Short-lived celebration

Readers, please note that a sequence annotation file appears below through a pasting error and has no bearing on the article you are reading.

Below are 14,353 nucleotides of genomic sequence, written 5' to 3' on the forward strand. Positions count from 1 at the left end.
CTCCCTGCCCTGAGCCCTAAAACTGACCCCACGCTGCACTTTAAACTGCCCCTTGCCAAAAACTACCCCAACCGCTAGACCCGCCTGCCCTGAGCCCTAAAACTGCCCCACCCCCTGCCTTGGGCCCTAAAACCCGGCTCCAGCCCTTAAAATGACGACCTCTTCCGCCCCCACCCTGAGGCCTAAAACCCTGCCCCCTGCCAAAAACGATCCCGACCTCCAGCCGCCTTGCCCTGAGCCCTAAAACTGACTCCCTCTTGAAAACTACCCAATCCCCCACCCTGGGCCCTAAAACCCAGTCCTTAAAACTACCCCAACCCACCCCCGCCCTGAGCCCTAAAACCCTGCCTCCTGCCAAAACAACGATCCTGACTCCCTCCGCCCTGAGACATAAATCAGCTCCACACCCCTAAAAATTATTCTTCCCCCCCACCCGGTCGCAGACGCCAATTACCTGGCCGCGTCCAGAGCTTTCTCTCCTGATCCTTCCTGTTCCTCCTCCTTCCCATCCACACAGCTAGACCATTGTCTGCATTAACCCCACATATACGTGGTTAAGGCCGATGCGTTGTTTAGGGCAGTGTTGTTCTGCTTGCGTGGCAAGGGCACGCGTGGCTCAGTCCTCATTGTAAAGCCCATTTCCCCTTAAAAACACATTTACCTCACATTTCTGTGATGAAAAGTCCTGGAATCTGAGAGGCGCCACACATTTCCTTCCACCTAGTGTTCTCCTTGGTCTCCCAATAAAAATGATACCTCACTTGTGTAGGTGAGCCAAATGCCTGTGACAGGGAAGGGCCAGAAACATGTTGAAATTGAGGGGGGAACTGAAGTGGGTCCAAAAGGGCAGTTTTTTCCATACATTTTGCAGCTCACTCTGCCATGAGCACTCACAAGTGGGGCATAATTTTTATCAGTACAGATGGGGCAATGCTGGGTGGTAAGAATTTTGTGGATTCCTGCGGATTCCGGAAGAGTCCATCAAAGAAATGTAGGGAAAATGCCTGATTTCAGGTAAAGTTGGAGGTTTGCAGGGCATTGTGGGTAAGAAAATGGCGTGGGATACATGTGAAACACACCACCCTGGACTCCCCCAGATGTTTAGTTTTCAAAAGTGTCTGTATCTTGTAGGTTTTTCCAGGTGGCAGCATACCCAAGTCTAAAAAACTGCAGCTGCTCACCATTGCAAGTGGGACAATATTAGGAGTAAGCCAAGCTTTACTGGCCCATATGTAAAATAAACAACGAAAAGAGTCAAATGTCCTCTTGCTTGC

Arthur Scargill is cock-a-hoop over the Socialist Labour Party result in the February 14 Ogmore by-election. The SLP general secretary is of course justifiably pleased at Chris Herriot's 1,152 votes - his share of the poll (6.27%) has only ever been bettered by one SLP candidate contesting a parliamentary seat: Imran Khan, who gained 6.76% in East Ham back in the 1997 general election. But an even greater cause for satisfaction is the fact that Socialist Labour's return in Ogmore eclipsed the performance of the Welsh Socialist Alliance, whose candidate, Jeff Hurford, won just 205 votes (a meagre 1.12%). Scargill regards the destruction of the Socialist Alliance as his most urgent immediate task. It is the SA which stands in the way of his ambition to be Britain's labour dictator and prevents the SLP from claiming to be the left-of-Labour force, particularly in elections, in England and Wales (the Scottish Socialist Party has already well and truly deprived that claim of any credibility north of the border). After the Socialist Party walkout from the alliance at the December 1 2001 conference, the great leader issued a statement declaring, "The Socialist Alliance ends in tears" (see Weekly Worker January 10). Obviously, if that was the case, the SLP would not have to worry about the SA wanting to contest elections any more - perhaps that is why the SLP ignored WSA approaches to stand a single candidate in Ogmore: the SLP comrades in Wales clearly thought the communications came from impostors, since they had been told the alliance no longer existed. It must have been another blow then when the words 'Socialist Alliance' appeared on the list of nominations. Before the by-election the SLP had no branch and only one member in the whole Ogmore-Bridgend area (ironically some sections of the SA still insist that to contest a seat where you have no established base is impermissible). Of the eight people who turned up to support comrade Herriot at the count, the six SLP members, including the candidate, were from Newport or Cardiff. The other two were a local Irish republican sympathiser and a member of the left nationalist Cymru Goch - a component of the WSA. Quite a contrast to the substantial support for the WSA campaign pulled in from the local area. So what accounts for the good result for the SLP? Undoubtedly the fact that Ogmore lies in the heart of what was once a huge coal-mining area was the main factor. This is 'natural' Scargill territory and the SLP campaign was centred around his militant reputation, deservedly won during the miners' Great Strike of 1985-85. To their credit, the small band of SLP helpers managed to distribute two leaflets in the biggest working class estates, in addition to the election address delivered by Royal Mail to all voters. The first leaflet was headed "Do you make your grandparents proud?" and played on tradition and old loyalties. All three gave much space to NUM-type issues, including miners' compensation and the question of the local open cast pit. And of course they all featured Scargill's picture - as though he was the candidate, not comrade Herriot. As a result of the campaign, the SLP has gained a handful of recruits. If, however, experience elsewhere is anything to go by, they will not last long. Scargill continues to pick up ones and twos, but others drop out - mostly they simply stop paying their dues. Consequently real membership has remained static for the last couple of years at around 400 mostly inactive individuals - down from well over 2,000 enthusiastic comrades in 1997. Thanks to his mysterious source of funds, Scargill is able to ensure that the SLP appears to the uninitiated like a fully functioning party, especially at election time. But in reality at most levels it is defunct. The few functioning branches hardly ever meet, the national office is seldom staffed and the website has been abandoned (last posting: September 22 2001). In addition the deadly dull Socialist News - supposedly bimonthly - is becoming more and more infrequent. Not surprisingly, all this leads to profound demoralisation. A good example is in the capital itself, where regional secretary John Hayball has just resigned from his post. He has been telling all and sundry that it is all very well having a structure, but not much use without any members. In fact there are around 90 in London (on paper, that is; only a couple of dozen engage in any SLP activity), but amazingly not a single recruit was made from the 13 general election contests in the Greater London area, just as nobody joined as a result of the previous year's London assembly campaign. Just about all of our high-profile members have abandoned ship - Bob Crow, Mick Rix, Pat Sikorski, Imran Khan, Louise Christian "¦ One of the latest to leave the fold is a certain Dave Skinner, a parish councillor who defected from the Labour Party and stood for the SLP in Hull West and Hessle in the general election. Scargill thought that councillor Skinner's recruitment was such a coup that his photograph featured prominently in Socialist News last year. However, unfortunately for our general secretary, 'comrade' Skinner has moved on once again. According to the Hull Daily Mail, he said: "The ideals and community values of the Liberal Democrats are the same as my own. I have found them to be honest and effective in getting things done for people" (February 9). Hayball and Skinner represent two offshoots of Scargillite sectarian fantasy: the disillusionment of honest members on the one hand and the use of the SLP as a staging post by petty careerists on the other. Scargill may have beaten the WSA in Ogmore, but a worthwhile socialist force can never be built using his methods. He ought to lead his dwindling band of followers into the Socialist Alliance - the potential core of a united working class party.